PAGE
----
This figure is a schematic depiction of the geopolitical configuration of the current (global) System (2017). Only the current Great Powers are shown.
Geopolitics is the study of the effects of geography (human and physical) on international politics and international relations. Geopolitics is a method of studying foreign policy to understand, explain and predict international political behaviour through geographical variables.
A closer look at the geopolitical configuration of the System in 1939 – concerning the Great Powers at that point time – reveals that the basic geopolitical configurations in 1939 and 2017 are to a (high) degree similar, on the understanding that different Great Powers now occupy certain positions. This figure is a schematic depiction of the geopolitical configuration of the (European) System in 1939. Only the Great Powers at that point in time are shown.
Russia now occupies German’s (1939) position, the US now occupies Great Britain’s (1939) position. There are similarities between Germany’s foreign policy 1n the late 1930’s, and Russia’s current foreign policy. That is probably no coincidence.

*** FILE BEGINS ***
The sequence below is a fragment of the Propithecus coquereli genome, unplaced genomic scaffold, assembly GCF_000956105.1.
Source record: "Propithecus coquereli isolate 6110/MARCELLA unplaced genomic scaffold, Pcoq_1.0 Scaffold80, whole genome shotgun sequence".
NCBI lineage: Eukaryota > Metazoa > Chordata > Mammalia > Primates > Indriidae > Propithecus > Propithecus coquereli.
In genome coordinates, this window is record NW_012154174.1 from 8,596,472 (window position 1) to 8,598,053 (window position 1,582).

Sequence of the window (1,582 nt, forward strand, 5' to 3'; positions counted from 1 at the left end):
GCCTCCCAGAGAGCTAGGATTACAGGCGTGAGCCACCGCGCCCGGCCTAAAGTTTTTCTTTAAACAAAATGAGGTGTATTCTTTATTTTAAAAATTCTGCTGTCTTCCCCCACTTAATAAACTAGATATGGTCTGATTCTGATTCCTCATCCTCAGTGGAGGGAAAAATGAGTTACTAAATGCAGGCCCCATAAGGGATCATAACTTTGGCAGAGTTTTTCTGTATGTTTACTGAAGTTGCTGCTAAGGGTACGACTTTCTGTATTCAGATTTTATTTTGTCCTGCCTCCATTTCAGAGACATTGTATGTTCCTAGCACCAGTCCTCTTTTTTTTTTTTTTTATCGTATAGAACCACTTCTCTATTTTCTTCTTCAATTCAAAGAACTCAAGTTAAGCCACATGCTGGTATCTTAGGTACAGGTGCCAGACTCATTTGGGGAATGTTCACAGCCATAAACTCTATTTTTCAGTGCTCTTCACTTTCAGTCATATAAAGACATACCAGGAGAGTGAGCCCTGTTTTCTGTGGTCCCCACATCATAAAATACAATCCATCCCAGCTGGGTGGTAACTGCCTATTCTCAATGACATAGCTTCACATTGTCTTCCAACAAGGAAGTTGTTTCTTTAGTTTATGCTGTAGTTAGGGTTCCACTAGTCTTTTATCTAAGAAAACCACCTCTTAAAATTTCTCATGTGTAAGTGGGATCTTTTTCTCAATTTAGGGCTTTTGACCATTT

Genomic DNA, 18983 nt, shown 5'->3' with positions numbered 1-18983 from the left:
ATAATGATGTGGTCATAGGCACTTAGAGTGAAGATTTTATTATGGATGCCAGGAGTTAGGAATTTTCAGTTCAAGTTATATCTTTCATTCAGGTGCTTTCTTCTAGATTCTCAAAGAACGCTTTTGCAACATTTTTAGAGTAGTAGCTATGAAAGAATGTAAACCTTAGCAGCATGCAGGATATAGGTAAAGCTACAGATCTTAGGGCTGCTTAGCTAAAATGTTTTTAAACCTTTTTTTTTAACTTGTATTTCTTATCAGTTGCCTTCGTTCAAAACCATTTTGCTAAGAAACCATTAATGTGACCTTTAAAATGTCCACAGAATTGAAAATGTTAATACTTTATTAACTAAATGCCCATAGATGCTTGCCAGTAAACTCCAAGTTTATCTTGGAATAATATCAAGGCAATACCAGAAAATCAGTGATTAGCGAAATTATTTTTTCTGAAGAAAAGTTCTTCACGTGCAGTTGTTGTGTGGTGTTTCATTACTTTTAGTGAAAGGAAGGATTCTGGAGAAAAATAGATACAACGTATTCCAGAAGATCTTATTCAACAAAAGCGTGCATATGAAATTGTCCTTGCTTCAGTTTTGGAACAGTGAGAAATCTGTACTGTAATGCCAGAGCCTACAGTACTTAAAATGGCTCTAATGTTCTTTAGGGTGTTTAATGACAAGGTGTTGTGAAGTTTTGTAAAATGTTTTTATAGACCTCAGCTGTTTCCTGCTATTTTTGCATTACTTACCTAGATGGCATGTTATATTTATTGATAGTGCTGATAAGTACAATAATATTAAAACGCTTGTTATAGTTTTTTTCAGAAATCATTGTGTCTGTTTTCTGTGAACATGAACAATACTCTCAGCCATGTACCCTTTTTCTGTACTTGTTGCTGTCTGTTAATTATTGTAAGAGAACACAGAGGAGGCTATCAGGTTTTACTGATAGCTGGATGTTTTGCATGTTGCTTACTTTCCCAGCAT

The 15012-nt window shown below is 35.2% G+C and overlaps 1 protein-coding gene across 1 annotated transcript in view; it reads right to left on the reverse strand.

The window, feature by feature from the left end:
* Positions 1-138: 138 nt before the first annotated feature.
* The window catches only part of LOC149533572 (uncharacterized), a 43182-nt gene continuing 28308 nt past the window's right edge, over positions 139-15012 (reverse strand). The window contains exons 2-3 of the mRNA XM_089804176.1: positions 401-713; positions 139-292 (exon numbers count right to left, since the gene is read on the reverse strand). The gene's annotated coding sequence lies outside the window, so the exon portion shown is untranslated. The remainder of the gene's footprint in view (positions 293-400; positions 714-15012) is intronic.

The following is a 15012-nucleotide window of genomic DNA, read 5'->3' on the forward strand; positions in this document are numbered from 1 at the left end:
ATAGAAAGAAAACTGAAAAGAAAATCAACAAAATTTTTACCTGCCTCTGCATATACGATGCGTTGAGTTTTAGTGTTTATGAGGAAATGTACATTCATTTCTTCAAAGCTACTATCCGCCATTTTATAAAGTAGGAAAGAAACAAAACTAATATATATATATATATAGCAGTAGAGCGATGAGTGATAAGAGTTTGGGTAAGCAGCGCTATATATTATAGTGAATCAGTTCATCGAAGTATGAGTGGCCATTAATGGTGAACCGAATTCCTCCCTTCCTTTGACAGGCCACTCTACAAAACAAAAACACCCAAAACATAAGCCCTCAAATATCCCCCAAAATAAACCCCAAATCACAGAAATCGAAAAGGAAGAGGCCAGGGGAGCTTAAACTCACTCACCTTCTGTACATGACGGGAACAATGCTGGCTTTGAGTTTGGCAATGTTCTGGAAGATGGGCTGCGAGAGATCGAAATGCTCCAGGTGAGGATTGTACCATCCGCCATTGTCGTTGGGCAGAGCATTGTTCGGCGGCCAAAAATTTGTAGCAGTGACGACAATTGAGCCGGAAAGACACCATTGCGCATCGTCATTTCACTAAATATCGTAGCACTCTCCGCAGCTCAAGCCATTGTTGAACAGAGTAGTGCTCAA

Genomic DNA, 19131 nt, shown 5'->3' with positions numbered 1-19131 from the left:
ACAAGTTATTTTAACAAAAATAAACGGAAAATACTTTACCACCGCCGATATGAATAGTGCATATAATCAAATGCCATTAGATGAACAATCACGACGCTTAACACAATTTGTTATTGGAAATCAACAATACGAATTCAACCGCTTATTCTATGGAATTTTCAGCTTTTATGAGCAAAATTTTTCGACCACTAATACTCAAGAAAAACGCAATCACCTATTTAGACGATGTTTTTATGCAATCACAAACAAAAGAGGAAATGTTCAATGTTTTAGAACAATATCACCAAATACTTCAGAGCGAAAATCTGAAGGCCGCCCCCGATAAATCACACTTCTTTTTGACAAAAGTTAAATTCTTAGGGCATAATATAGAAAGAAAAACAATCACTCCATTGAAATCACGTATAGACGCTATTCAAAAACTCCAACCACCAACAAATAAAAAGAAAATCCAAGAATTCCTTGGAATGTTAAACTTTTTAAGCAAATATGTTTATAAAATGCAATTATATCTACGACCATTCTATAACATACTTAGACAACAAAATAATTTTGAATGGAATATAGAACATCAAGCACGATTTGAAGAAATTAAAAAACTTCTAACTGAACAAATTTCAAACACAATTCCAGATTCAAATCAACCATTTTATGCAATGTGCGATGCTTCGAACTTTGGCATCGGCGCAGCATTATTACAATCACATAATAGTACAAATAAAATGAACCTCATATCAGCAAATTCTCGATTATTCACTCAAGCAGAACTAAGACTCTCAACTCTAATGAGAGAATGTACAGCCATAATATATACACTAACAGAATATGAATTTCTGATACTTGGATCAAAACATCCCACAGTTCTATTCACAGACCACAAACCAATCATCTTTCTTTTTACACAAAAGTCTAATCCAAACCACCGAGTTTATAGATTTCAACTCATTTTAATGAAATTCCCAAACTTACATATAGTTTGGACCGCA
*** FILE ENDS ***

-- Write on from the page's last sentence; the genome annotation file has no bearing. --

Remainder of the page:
It is no so difficult to understand – especially when Russia’s history is taken into account – that Russia feels encircled by potential rivals and adversaries, and feels forced to recover its sphere of influence and buffers it lost when the Soviet-Union collapsed in 1991.
Russia feels it cannot trust on the good intentions of its neighbours, and actively tries to ‘shape’ its geopolitical position. This behaviour will continue, and probably intensify.
Below figure shows Russia vulnerable position; its neighbors invest heavily in military capabilities; most active conflicts and flashpoints are situated relatively close to – or on – Russia’s borders.
Russia’s active involvement in Syria, its developing relation with Iran, its efforts to estrange Turkey from Europe and NATO, its involvement in Afghanistan, the role Russia tries to play in the current friction between Quatar and its neighbours, its improving relations with China, and developments in its relations with North-Korea, etc. can be better understood when Russia’s vulnerable position is taken into consideration.
Russia’s persistent development – and active use – of cyberwar can be seen as an effort to develop and achieve superiority in this new ‘domain’. In this domain Russia is not restricted by its geopolitical constraints. Smart combined use of the cyber- and physical domains strengthens Russia’s overall position.
To be continued.